With Cromwell’s troops threatening to shutter her priory, bright and bold Joanna must decide who she can trust so that she may save herself, her family, and her sacred way of life. This provocative story melds heart-stopping suspense with historical detail and brings to life the poignant dramas of women and men at a fascinating and critical moment in England’s past.

Review: The Crown by author Nancy Bilyeau literally took my breath away as a piece of literary brilliance.  I am not huge on historical fiction books that also fit into the genre of thrillers and or mysteries; I usually prefer historical fiction novels that are more centered around the person and their life,  the period in which they lived,  with a little romance popped in.  With this book my forgone conclusion about what I prefer went out the window. 

The novel takes the reader into the world and times of King Henry the eighth and some of the events that lead to a young novice named Joanna and her struggle to fight for the preservation of her way of life as a young postulate nun living under the rules of enclosure; Joanna must do this under blackmail from a Bishop who uses her Father as leeway holding him hostage until Joanna finds an artifact that the bishop believes will change the course of actions that are ripping what he considers to be England's true faith into pieces. 

Every detail and conversation  between characters was written beautifully and made me feel as if I was there with this young nun;  The scenery was described beautifully and the characters development through out the book made me relate with the characters and literally made this book an addiction as I got deeper into each chapter.   I'd recommend this book highly to anyone who likes historical fiction; Especially Tudor Era genres. 

Sunday, June 8, 2014


Insurgent by Veronica Roth

Rating <3 <3 <3 <3 <3

Summary: One choice can transform you—or it can destroy you. But every choice has consequences, and as unrest surges in the factions all around her, Tris Prior must continue trying to save those she loves—and herself—while grappling with haunting questions of grief and forgiveness, identity and loyalty, politics and love.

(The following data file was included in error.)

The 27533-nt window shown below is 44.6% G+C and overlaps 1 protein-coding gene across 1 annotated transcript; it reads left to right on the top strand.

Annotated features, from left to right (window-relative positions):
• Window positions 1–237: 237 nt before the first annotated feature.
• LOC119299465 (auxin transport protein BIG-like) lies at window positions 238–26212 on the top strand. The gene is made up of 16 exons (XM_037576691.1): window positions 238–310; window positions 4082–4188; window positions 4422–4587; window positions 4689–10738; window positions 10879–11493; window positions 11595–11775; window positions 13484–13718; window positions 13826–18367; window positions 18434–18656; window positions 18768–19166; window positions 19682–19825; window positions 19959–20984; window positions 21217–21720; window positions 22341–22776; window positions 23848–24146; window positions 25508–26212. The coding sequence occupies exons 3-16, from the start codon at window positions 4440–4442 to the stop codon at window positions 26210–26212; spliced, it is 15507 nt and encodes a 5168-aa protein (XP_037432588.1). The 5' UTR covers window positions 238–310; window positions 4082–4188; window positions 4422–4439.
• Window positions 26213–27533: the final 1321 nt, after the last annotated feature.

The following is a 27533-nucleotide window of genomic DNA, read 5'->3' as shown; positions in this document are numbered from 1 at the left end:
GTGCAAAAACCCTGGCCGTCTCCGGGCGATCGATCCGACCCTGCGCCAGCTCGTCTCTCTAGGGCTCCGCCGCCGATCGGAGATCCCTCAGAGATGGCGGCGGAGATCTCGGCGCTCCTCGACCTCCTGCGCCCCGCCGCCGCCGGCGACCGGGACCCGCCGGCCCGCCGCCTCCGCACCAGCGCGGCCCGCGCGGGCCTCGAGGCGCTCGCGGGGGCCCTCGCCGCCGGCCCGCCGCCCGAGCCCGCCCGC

Tris's initiation day should have been marked by celebration and victory with her chosen faction; instead, the day ended with unspeakable horrors. War now looms as conflict between the factions and their ideologies grows. And in times of war, sides must be chosen, secrets will emerge, and choices will become even more irrevocable—and even more powerful. Transformed by her own decisions but also by haunting grief and guilt, radical new discoveries, and shifting relationships, Tris must fully embrace her Divergence, even if she does not know what she may lose by doing so.

Review: In her follow up to Divergent,  with Insurgent Roth once again takes readers into the faction controlled world of Tris and Tobias who are fighting just to stay alive and to prevent the leader of the faction in control of the pursuit of knowledge (Jeanine) from turning the citizens of their world into mindless drones who would lose free will and the right to exist as individuals.  This book when into very great detail about Tris' emotional struggle and depression that she had to deal with after losing her parents and having to shoot a close friend in the previous book.  This combined with the interpersonal conflicts between Tris and 'Four'; and Tris and Christina and other characters throughout this story made this a very engrossing read for me especially since I have two psychology related degrees.  

The details, and scenery were wonderfully described; in addition I literally felt myself being pulled into the story I finished the book in two sittings and can honestly say I enjoyed every minute.  It seemed to show struggles that many people face both in adolescence and through adulthood.  Tris is a character that many different age groups can relate to and in this book I was literally rooting her on through every page.  

The book contained many dilemmas that everyone has to face eventually dying, losing someone you love, mortality, learning how to solve interpersonal conflicts, and learning that when you truly love someone you are willing to put their needs above your own.  Insurgent is one of my new favorites; it shows that when humanity is faced with overwhelming odds we can pull ourselves back up and come back swinging; also it has a great surprise ending ;) But you need to read it to find out!